This is my partner, Momo. This is just like what we do in the studio all day is just mess around. We made an app called Weird Types. So this is an app that allows you to draw with typography in the air. And the crazy thing about making stuff and putting it out there is people use it in all kinds of ways you would never expect it. Like somebody figured out you can take the letter O and just draw a tunnel and then move through it or if you do a lot of type, it’s almost like particles that you can kind of paint, make drawings with.

The third thing, so the first thing was the school, the second thing was the daily sketching. The third thing that really changed the way I work in the last, really the middle of my life, is open office hours. So, weekly, I announce on Twitter that I’m having office hours. And I do this regularly, where I make myself available. And I always loved, I had a professor in college and he would, he’s a print-making professor at Hunter College and every Tuesday, he would just open his office and he would take a lemon-poppyseed muffin and he would cut it into pieces. And what I always remember, what really struck me, is that he took us seriously. That he was an older person listening to a younger person, younger people, but he took us and our ideas and our words seriously. And so I try to do this. I make myself available on Skype, on Hangout, in person. And there’s something I find really beautiful about having this moment in time where I’m not thinking about work, I’m not thinking about deadlines, I’m not checking email, but I’m just listening and trying to understand where other people are coming from and seeing how I can help. And listening is really the key.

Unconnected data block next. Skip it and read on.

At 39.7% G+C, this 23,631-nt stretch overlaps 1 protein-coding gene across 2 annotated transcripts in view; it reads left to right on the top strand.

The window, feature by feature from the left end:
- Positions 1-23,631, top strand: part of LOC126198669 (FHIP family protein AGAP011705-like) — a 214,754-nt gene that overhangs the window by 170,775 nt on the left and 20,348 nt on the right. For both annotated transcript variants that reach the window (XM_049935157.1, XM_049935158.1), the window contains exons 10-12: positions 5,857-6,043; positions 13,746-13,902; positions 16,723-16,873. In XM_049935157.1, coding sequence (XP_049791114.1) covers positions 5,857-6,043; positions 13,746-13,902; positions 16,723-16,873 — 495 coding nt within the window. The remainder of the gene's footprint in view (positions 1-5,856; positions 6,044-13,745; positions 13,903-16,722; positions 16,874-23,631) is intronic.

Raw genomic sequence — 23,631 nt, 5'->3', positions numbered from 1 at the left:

To kind of summarize or think about all of these three things, I think a lot about my father and my father is a storyteller, but in order to have a storyteller, you also need listeners. You need story listeners. And I think these three things that I’ve done in my life that have kind of changed the way I work are about listening. So the School for Poetic Computation is about listening to a former version of myself. That when I was a student, I would’ve loved to study at a school like this. And I think some of the best projects that you make are kind of a conversation or a dialogue you can have with your former self. So trying to find a way to listen to what you, to yourself from five or 10 years ago.

And the daily sketches is about listening and it’s about listening to your intuition, listening to your gut. And not listening to the voices in your head that are telling you, you know, that you’re not good enough, that your work is not good enough, that this is garbage, but actually listening to your heart and your gut and just putting things out there. And the open office hours is about listening to the world, about trying to make yourself available and listen to the world. We are constantly putting things like this in our hands, in our ears. We are listening to podcasts. We are listening to music, but I think the key to creativity is finding a way to listen to yourself.

Thank you.